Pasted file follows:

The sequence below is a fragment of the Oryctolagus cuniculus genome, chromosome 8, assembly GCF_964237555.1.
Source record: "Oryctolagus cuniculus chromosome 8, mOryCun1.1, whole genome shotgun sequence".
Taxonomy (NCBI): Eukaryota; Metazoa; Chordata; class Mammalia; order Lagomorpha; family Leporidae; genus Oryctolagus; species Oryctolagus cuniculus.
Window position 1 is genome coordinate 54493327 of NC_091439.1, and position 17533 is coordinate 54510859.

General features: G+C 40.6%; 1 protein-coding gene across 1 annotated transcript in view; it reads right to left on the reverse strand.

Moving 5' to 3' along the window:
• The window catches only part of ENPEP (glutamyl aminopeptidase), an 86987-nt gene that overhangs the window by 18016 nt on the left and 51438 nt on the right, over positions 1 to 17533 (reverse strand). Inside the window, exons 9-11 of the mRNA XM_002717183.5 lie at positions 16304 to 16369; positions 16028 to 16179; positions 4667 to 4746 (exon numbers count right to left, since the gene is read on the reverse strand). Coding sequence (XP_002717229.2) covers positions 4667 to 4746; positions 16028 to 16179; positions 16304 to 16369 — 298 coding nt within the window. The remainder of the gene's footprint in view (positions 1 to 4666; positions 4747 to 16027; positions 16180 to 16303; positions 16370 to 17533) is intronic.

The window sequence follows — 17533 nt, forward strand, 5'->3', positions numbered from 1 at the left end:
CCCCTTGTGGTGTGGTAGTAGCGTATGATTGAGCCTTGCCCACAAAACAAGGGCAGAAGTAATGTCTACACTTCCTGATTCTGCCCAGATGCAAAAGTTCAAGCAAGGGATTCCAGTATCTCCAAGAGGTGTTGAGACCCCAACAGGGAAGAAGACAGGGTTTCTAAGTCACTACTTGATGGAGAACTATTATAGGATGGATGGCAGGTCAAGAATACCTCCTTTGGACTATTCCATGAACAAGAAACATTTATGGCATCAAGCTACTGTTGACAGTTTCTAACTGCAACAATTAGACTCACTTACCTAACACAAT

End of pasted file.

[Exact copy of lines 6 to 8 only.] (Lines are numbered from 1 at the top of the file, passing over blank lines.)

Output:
Moving 5' to 3' along the window:
• The window catches only part of ENPEP (glutamyl aminopeptidase), an 86987-nt gene that overhangs the window by 18016 nt on the left and 51438 nt on the right, over positions 1 to 17533 (reverse strand). Inside the window, exons 9-11 of the mRNA XM_002717183.5 lie at positions 16304 to 16369; positions 16028 to 16179; positions 4667 to 4746 (exon numbers count right to left, since the gene is read on the reverse strand). Coding sequence (XP_002717229.2) covers positions 4667 to 4746; positions 16028 to 16179; positions 16304 to 16369 — 298 coding nt within the window. The remainder of the gene's footprint in view (positions 1 to 4666; positions 4747 to 16027; positions 16180 to 16303; positions 16370 to 17533) is intronic.

The window sequence follows — 17533 nt, forward strand, 5'->3', positions numbered from 1 at the left end: